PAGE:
This had helped Howth to become an important port from at least the 14th century onwards, trading mostly with England, and exporting goods such as corn and hides. In Elizabethan times, due partly to the problems of getting in and out of Dublin port, Howth became one of the largest towns in the Dublin area with the harbour being mostly used for passenger traffic. People sailing from Holyhead would often disembark at Howth and travel by horse and carriage into Dublin, rather than risk the sea journey into Dublin port.
Dublin also relied upon Howth to supply the majority of its herring, which was an important source of food back then. However, by the 18th century, traffic to England had diminished as Howth was often seen as just a little too remote from Dublin.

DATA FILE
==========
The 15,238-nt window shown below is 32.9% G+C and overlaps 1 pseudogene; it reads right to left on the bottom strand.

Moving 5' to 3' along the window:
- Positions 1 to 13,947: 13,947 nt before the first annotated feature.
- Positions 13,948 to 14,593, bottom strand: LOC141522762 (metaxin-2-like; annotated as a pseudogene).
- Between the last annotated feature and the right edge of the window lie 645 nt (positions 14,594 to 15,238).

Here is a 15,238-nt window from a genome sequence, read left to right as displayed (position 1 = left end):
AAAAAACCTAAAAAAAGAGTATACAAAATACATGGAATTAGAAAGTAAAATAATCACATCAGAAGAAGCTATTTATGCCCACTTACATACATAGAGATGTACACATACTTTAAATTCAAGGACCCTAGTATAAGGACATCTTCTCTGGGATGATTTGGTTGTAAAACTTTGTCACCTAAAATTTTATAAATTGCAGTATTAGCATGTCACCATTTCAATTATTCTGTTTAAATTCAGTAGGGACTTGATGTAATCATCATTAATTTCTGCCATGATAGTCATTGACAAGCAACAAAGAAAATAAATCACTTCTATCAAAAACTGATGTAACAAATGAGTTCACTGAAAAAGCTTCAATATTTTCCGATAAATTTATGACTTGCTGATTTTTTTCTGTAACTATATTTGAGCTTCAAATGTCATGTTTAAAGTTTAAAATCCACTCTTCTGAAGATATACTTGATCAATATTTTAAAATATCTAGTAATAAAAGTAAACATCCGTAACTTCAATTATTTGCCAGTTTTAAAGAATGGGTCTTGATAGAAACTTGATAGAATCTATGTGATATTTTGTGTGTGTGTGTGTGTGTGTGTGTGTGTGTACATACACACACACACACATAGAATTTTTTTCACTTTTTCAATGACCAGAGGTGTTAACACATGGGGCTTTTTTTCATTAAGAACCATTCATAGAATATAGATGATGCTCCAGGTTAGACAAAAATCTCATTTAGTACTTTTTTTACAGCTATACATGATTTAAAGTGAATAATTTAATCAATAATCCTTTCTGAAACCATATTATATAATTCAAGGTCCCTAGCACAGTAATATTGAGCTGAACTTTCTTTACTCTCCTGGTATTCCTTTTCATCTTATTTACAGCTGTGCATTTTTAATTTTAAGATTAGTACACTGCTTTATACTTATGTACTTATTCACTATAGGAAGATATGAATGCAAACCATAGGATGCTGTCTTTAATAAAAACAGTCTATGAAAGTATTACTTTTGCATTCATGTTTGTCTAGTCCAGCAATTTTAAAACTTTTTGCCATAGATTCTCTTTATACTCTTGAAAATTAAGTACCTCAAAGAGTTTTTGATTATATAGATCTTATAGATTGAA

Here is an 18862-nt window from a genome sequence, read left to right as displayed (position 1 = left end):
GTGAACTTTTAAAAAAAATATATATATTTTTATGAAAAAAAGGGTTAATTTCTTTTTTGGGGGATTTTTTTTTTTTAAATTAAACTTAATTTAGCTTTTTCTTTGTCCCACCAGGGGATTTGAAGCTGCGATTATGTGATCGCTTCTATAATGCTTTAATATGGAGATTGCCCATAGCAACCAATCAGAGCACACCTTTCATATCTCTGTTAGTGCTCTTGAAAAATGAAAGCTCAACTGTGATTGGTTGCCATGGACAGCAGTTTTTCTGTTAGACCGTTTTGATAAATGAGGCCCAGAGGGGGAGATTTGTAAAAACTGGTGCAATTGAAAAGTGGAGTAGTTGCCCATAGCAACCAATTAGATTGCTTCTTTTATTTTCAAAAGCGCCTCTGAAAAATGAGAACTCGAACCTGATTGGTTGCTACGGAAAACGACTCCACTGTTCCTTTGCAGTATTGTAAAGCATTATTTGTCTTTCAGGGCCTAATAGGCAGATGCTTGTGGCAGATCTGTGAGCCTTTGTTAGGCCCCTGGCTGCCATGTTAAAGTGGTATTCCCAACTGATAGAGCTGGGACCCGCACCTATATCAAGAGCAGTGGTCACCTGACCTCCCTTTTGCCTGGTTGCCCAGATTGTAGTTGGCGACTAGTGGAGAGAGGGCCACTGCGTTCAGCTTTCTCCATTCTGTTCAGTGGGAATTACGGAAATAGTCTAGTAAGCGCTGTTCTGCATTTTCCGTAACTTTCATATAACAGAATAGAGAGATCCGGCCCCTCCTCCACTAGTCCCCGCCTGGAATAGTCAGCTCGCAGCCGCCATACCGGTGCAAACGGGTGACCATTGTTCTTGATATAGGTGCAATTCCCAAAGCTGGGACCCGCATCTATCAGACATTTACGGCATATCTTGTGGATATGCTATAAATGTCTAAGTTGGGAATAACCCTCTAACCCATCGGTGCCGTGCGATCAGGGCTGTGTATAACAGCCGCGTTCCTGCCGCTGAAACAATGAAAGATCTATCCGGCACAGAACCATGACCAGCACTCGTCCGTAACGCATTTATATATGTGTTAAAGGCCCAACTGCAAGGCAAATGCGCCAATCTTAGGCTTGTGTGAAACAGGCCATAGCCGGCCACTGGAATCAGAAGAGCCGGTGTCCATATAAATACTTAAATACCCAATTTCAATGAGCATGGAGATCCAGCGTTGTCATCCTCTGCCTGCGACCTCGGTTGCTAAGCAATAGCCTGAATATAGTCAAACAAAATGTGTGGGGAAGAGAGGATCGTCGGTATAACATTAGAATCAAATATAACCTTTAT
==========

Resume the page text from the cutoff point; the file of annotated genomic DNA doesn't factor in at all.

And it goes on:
One of the few aspects of trade that did continue in Howth, though, was smuggling. With its rocky shore and many caves, Howth was a great hiding place for contraband goods, many of which came from some of the shipwrecks around the bay.
The 18th century
With a view to making Dublin a safer port, back in 1716, a project to build a bank to protect the south side of Dublin harbour was started. This bank had limited success and was later replaced in 1753 with a wall called the South Bull Wall. 
The first harbour at Dunleary (now Dún Laoghaire) was built in 1767 as both a port for transferring passengers to Dublin in poor weather conditions and as a safe harbour for ships to take refuge from the storms. 
During this period, many Dublin merchants were unhappy with how the port was being run and in 1786 the control of the port was handed over to a new merchant-controlled body called the Ballast Board, who also took over the control of Dunleary harbour.